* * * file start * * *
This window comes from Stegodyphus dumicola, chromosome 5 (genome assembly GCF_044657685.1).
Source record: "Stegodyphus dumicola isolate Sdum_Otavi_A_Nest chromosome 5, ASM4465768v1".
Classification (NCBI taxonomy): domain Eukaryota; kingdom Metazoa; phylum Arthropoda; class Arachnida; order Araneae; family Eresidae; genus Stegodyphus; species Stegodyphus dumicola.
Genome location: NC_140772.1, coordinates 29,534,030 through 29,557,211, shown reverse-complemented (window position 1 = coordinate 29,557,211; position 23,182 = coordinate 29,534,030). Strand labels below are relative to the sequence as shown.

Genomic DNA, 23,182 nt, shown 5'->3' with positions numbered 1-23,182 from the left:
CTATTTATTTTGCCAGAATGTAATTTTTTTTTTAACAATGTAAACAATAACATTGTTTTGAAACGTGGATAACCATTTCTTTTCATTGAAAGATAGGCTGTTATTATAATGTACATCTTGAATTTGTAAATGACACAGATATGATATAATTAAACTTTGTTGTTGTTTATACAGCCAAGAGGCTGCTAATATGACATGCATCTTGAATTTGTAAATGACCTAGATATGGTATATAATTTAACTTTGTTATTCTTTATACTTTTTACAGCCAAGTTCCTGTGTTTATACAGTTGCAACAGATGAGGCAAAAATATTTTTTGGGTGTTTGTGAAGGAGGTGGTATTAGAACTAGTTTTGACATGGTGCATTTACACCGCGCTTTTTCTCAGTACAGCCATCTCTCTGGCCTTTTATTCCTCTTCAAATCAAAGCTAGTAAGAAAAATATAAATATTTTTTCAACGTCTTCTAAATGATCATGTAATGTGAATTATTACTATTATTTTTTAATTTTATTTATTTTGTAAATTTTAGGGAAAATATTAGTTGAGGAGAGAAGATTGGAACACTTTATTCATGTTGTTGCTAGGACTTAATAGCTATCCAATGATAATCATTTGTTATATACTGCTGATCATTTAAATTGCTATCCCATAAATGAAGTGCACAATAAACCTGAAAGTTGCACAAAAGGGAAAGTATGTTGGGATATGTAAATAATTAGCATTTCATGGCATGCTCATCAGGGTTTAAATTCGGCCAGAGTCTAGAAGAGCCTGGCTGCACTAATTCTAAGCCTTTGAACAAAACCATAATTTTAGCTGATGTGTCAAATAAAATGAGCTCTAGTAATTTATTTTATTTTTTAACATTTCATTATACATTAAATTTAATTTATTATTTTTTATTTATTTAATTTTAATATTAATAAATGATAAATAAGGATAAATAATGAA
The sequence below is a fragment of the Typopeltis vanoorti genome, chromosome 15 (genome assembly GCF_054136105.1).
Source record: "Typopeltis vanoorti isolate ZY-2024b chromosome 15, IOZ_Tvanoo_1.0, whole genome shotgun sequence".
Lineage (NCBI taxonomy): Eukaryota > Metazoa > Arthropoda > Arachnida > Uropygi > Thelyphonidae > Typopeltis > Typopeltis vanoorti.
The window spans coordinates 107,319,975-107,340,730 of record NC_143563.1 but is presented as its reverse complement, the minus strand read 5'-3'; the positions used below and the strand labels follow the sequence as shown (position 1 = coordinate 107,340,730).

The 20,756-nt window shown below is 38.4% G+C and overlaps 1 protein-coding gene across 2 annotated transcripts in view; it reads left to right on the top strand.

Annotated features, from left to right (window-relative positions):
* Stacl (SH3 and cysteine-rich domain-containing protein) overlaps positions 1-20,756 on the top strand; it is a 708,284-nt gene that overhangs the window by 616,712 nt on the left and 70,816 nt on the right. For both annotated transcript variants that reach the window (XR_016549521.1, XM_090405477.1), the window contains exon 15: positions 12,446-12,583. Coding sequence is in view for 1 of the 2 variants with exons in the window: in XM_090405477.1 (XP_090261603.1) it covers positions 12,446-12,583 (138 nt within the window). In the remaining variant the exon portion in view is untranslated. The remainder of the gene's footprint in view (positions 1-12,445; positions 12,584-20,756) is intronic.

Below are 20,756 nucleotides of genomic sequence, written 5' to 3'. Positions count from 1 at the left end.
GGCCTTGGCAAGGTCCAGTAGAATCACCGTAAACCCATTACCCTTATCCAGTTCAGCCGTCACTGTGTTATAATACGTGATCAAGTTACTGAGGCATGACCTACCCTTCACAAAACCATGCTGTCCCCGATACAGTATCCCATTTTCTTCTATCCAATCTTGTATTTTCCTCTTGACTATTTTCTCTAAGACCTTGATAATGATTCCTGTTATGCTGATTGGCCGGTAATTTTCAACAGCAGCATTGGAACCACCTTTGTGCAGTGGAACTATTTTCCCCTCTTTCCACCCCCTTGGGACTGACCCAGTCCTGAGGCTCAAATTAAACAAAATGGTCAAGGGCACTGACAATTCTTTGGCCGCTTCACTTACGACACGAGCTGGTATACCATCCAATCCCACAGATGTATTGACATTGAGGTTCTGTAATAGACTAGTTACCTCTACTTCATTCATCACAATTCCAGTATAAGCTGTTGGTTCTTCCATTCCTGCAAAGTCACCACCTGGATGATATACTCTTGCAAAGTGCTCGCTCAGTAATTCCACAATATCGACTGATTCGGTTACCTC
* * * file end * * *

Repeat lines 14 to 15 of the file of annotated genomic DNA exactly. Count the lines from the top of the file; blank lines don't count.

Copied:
Below are 20,756 nucleotides of genomic sequence, written 5' to 3'. Positions count from 1 at the left end.
GGCCTTGGCAAGGTCCAGTAGAATCACCGTAAACCCATTACCCTTATCCAGTTCAGCCGTCACTGTGTTATAATACGTGATCAAGTTACTGAGGCATGACCTACCCTTCACAAAACCATGCTGTCCCCGATACAGTATCCCATTTTCTTCTATCCAATCTTGTATTTTCCTCTTGACTATTTTCTCTAAGACCTTGATAATGATTCCTGTTATGCTGATTGGCCGGTAATTTTCAACAGCAGCATTGGAACCACCTTTGTGCAGTGGAACTATTTTCCCCTCTTTCCACCCCCTTGGGACTGACCCAGTCCTGAGGCTCAAATTAAACAAAATGGTCAAGGGCACTGACAATTCTTTGGCCGCTTCACTTACGACACGAGCTGGTATACCATCCAATCCCACAGATGTATTGACATTGAGGTTCTGTAATAGACTAGTTACCTCTACTTCATTCATCACAATTCCAGTATAAGCTGTTGGTTCTTCCATTCCTGCAAAGTCACCACCTGGATGATATACTCTTGCAAAGTGCTCGCTCAGTAATTCCACAATATCGACTGATTCGGTTACCTC